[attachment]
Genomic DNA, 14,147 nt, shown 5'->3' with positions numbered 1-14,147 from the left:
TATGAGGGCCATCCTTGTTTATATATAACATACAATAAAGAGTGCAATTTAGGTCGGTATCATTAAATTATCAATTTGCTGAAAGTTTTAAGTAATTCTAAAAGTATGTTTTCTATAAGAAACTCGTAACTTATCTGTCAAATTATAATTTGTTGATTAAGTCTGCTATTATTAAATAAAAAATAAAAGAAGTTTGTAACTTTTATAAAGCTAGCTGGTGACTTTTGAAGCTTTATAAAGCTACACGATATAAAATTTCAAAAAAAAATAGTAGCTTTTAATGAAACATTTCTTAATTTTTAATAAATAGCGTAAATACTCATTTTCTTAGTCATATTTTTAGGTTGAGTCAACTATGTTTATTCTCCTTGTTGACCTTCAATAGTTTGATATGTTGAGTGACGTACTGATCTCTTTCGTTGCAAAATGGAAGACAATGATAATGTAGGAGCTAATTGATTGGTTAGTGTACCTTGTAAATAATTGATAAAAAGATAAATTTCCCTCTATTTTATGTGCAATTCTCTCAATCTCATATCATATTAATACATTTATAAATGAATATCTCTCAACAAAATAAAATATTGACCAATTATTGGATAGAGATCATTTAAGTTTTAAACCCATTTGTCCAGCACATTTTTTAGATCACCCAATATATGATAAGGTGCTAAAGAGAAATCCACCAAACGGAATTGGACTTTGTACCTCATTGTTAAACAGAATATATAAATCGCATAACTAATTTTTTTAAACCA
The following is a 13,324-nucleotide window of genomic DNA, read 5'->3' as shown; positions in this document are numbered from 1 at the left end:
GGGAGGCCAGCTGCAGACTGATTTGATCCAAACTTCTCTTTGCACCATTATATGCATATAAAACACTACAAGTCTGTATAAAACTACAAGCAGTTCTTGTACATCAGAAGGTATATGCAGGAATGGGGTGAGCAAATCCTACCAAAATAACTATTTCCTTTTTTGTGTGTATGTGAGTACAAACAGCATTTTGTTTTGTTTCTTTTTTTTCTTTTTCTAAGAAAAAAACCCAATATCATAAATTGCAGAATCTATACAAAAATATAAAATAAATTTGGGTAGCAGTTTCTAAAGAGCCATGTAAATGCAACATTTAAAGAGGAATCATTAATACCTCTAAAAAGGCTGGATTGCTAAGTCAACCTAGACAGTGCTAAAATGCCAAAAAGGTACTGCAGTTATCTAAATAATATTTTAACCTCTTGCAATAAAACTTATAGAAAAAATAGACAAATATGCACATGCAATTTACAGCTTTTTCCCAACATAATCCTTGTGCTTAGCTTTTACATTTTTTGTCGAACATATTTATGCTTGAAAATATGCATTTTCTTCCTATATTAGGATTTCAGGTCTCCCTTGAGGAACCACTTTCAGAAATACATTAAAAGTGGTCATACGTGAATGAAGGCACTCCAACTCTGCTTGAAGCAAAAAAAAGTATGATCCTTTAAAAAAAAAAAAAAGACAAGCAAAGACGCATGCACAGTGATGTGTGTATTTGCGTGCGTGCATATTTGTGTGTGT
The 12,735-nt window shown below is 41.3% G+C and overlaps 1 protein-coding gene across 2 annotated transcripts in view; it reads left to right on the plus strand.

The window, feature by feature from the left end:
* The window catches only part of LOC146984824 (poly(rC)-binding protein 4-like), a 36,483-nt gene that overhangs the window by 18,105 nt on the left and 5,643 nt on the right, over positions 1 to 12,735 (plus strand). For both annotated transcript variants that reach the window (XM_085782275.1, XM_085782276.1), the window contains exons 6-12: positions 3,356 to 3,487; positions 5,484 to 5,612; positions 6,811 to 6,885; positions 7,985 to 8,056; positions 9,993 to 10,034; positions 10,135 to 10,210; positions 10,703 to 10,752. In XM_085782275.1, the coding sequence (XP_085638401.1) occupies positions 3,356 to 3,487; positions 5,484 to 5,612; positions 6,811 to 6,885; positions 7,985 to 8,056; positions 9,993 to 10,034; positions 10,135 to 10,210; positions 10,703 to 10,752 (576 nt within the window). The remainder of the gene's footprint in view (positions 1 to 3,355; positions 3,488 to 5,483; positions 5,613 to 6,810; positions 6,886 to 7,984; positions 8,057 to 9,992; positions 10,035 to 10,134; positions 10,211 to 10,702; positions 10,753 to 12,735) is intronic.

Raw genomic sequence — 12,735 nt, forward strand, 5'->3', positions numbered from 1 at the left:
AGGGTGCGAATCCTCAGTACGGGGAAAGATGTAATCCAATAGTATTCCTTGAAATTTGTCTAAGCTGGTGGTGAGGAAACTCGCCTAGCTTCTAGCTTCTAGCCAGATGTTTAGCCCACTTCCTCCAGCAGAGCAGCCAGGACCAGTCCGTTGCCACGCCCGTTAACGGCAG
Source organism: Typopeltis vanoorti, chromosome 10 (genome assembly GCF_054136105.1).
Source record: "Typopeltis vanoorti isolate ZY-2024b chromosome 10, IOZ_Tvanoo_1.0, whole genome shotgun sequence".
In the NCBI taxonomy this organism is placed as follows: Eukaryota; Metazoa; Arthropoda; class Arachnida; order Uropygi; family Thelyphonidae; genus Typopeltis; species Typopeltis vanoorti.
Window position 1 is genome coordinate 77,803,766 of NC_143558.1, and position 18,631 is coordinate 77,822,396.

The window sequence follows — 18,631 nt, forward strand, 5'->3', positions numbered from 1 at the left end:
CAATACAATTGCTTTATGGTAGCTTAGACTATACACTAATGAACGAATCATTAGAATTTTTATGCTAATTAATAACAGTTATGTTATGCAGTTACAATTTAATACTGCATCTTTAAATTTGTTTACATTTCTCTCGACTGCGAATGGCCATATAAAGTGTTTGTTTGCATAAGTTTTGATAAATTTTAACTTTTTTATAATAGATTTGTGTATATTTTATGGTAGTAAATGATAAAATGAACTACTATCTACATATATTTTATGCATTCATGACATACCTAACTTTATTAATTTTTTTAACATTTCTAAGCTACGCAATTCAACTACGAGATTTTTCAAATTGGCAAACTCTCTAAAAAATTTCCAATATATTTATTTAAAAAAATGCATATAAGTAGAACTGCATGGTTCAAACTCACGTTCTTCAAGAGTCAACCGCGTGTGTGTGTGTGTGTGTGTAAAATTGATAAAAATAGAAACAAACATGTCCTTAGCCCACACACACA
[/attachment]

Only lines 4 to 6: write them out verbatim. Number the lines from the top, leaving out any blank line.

GGGAGGCCAGCTGCAGACTGATTTGATCCAAACTTCTCTTTGCACCATTATATGCATATAAAACACTACAAGTCTGTATAAAACTACAAGCAGTTCTTGTACATCAGAAGGTATATGCAGGAATGGGGTGAGCAAATCCTACCAAAATAACTATTTCCTTTTTTGTGTGTATGTGAGTACAAACAGCATTTTGTTTTGTTTCTTTTTTTTCTTTTTCTAAGAAAAAAACCCAATATCATAAATTGCAGAATCTATACAAAAATATAAAATAAATTTGGGTAGCAGTTTCTAAAGAGCCATGTAAATGCAACATTTAAAGAGGAATCATTAATACCTCTAAAAAGGCTGGATTGCTAAGTCAACCTAGACAGTGCTAAAATGCCAAAAAGGTACTGCAGTTATCTAAATAATATTTTAACCTCTTGCAATAAAACTTATAGAAAAAATAGACAAATATGCACATGCAATTTACAGCTTTTTCCCAACATAATCCTTGTGCTTAGCTTTTACATTTTTTGTCGAACATATTTATGCTTGAAAATATGCATTTTCTTCCTATATTAGGATTTCAGGTCTCCCTTGAGGAACCACTTTCAGAAATACATTAAAAGTGGTCATACGTGAATGAAGGCACTCCAACTCTGCTTGAAGCAAAAAAAAGTATGATCCTTTAAAAAAAAAAAAAAGACAAGCAAAGACGCATGCACAGTGATGTGTGTATTTGCGTGCGTGCATATTTGTGTGTGT
The 12,735-nt window shown below is 41.3% G+C and overlaps 1 protein-coding gene across 2 annotated transcripts in view; it reads left to right on the plus strand.

The window, feature by feature from the left end: